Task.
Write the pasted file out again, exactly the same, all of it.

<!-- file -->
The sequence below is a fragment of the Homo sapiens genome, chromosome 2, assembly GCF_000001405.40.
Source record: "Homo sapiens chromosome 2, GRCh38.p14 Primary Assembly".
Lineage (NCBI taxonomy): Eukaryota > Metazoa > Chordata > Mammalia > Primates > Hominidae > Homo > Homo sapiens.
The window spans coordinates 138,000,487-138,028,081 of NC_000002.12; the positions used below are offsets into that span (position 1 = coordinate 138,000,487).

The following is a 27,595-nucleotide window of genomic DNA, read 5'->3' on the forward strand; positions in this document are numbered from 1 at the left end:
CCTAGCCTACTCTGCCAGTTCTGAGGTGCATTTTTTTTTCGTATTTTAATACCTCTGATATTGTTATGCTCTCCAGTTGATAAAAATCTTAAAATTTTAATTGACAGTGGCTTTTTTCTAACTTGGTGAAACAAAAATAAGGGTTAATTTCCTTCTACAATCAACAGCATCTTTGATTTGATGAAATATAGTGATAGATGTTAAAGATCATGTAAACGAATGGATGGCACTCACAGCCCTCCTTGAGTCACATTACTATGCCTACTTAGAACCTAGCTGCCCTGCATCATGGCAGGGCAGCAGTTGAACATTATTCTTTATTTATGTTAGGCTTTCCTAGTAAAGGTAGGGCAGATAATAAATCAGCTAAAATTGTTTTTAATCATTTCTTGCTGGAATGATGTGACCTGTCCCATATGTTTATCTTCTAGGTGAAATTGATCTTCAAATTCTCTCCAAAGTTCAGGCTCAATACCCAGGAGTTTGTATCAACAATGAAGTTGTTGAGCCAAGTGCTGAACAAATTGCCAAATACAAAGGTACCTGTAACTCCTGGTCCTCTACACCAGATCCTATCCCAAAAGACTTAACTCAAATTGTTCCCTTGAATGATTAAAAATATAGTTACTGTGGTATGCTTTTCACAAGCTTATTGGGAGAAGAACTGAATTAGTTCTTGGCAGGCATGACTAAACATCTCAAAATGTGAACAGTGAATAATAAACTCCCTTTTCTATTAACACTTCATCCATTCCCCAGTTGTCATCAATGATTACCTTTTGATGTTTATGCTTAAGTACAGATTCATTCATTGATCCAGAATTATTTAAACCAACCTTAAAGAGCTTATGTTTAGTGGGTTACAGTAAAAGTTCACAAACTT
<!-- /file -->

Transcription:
The sequence below is a fragment of the Homo sapiens genome, chromosome 2, assembly GCF_000001405.40.
Source record: "Homo sapiens chromosome 2, GRCh38.p14 Primary Assembly".
Lineage (NCBI taxonomy): Eukaryota > Metazoa > Chordata > Mammalia > Primates > Hominidae > Homo > Homo sapiens.
The window spans coordinates 138,000,487-138,028,081 of NC_000002.12; the positions used below are offsets into that span (position 1 = coordinate 138,000,487).

The following is a 27,595-nucleotide window of genomic DNA, read 5'->3' on the forward strand; positions in this document are numbered from 1 at the left end:
CCTAGCCTACTCTGCCAGTTCTGAGGTGCATTTTTTTTTCGTATTTTAATACCTCTGATATTGTTATGCTCTCCAGTTGATAAAAATCTTAAAATTTTAATTGACAGTGGCTTTTTTCTAACTTGGTGAAACAAAAATAAGGGTTAATTTCCTTCTACAATCAACAGCATCTTTGATTTGATGAAATATAGTGATAGATGTTAAAGATCATGTAAACGAATGGATGGCACTCACAGCCCTCCTTGAGTCACATTACTATGCCTACTTAGAACCTAGCTGCCCTGCATCATGGCAGGGCAGCAGTTGAACATTATTCTTTATTTATGTTAGGCTTTCCTAGTAAAGGTAGGGCAGATAATAAATCAGCTAAAATTGTTTTTAATCATTTCTTGCTGGAATGATGTGACCTGTCCCATATGTTTATCTTCTAGGTGAAATTGATCTTCAAATTCTCTCCAAAGTTCAGGCTCAATACCCAGGAGTTTGTATCAACAATGAAGTTGTTGAGCCAAGTGCTGAACAAATTGCCAAATACAAAGGTACCTGTAACTCCTGGTCCTCTACACCAGATCCTATCCCAAAAGACTTAACTCAAATTGTTCCCTTGAATGATTAAAAATATAGTTACTGTGGTATGCTTTTCACAAGCTTATTGGGAGAAGAACTGAATTAGTTCTTGGCAGGCATGACTAAACATCTCAAAATGTGAACAGTGAATAATAAACTCCCTTTTCTATTAACACTTCATCCATTCCCCAGTTGTCATCAATGATTACCTTTTGATGTTTATGCTTAAGTACAGATTCATTCATTGATCCAGAATTATTTAAACCAACCTTAAAGAGCTTATGTTTAGTGGGTTACAGTAAAAGTTCACAAACTT